I knew Boris’s maternal Granny in the nineties. She lived in the same block of flats as my mother in Oxford. They were both widows but Beechy (Beatrice )Lady Fawcett’s husband was Sir James Fawcett (who came from a family of distinguished liberals including the suffragette Millicent Fawcett) and a Fellow of All Souls and President of the European Commission on Human Rights. Although weighed down with arthritis Beechy took widowhood in her stride – she had been a ballet dancer – while my mother’s exacerbated her existing emotional problems. Beechy was a strong Catholic of the best sort, no Lady Bountiful but her Christianity was practical showing my mother kindnesses in many ways while trying to cheer her up. She was sharp too, for although my father died before she met my mother, she showed considerable insight about my parents’ marriage. When my mother had to go into a care home she was one of the few, apart from my family, who visited her, often making sure we went together as I found the visits very difficult.
It was about this time, just after Mrs Thatcher’s Bruges declaration in ’88, that Boris became the Daily Telegraph correspondent in Brussels whose often hilarious attacks on the EU informed part of the early Eurosceptic movement. I remember going to many meetings in London where the fighting about the EU was starting to get unpleasant, and over which the Conservative party has been fighting a civil war ever since.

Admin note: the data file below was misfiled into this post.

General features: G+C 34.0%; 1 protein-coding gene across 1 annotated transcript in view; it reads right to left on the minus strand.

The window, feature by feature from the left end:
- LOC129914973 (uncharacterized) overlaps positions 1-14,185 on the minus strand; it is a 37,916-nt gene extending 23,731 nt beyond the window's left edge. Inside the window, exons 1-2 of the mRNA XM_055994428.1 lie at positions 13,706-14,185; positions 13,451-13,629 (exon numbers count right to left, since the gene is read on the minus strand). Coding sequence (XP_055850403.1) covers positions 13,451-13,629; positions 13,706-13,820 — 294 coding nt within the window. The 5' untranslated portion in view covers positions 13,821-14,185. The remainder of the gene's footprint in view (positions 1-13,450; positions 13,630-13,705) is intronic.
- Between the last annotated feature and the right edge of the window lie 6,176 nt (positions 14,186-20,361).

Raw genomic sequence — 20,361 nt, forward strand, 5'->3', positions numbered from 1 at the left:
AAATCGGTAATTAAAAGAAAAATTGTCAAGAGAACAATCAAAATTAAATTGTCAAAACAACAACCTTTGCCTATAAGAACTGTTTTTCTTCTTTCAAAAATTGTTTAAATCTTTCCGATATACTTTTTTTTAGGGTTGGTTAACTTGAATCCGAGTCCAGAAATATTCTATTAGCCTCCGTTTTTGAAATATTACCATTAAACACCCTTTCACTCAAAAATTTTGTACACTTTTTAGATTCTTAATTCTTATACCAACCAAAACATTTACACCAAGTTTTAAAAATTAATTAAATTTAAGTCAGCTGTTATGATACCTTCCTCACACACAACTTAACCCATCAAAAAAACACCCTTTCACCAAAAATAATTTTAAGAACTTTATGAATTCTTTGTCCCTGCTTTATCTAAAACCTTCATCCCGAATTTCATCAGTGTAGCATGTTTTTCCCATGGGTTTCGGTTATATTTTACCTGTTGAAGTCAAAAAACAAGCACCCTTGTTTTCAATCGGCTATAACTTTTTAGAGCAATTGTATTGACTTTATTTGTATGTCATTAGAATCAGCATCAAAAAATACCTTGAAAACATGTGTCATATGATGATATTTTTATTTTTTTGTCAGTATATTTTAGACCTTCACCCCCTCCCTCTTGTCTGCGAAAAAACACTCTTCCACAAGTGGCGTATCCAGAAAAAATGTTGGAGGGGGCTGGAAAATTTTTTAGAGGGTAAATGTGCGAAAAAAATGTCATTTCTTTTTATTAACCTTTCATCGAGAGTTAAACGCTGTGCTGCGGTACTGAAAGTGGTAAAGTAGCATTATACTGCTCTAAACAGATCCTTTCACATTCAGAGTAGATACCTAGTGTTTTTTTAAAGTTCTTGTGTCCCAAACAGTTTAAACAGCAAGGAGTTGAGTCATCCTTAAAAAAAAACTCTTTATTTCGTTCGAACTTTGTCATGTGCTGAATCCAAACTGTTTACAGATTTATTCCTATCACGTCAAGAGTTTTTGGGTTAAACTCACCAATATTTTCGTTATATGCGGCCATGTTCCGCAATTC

Boris’ Granny did not approve of any criticism of Brussels; she liked the fact that Al, or Alexander as they called him in the family, was doing well – there were a lot of Alexanders on the London scene then so Boris was wise to plump for his second name – but she, like other chatterers, couldn’t understand why anyone would want to criticise the Euro project. My mother had many amicable discussions with Beechy about her socialist beliefs especially those on education and healthcare; Beechy thought that private healthcare was wrong while my mother thought it was fine if you could afford it and teased Beechy for sending her son to Eton.
When Boris returned to Islington where I lived, I became a nodding acquaintance through grassroots politics and my friendship with Beechy. I was impressed that he sent his children to the local primary school; all aspiring politicians should do this even for a short time as well as using the health service and public transport. I used to pass the time of day with him at the bus stop to Canary Wharf . He was always cheerful even on a rotten day.
Watching Boris’s elevation to Downing Street, I was reminded about Beechy and the debt of gratitude I owe her. I’m sure she would have been pleased even if she didn’t agree with him for there was not an ounce of animosity in her. Here in Oxford of course, there are plenty of anti – Boris arrows whizzing around: A liar, completely untrustworthy, base immorality,’ he’ll give up after two months with boredom.’ It seems no use reminding people that Lloyd George managed to win a war while Palmerston besides being one of our most successful Foreign secretaries, fathered several illegitimate children. I believe genes matter: so I know Boris’s optimism unlike so many politicians today, always full of gloom and doom, will cheer us up in these difficult times; and I’m sure he will want to do the right thing in both senses of the word.
Liked this Blog ? Why not post it to a friend ?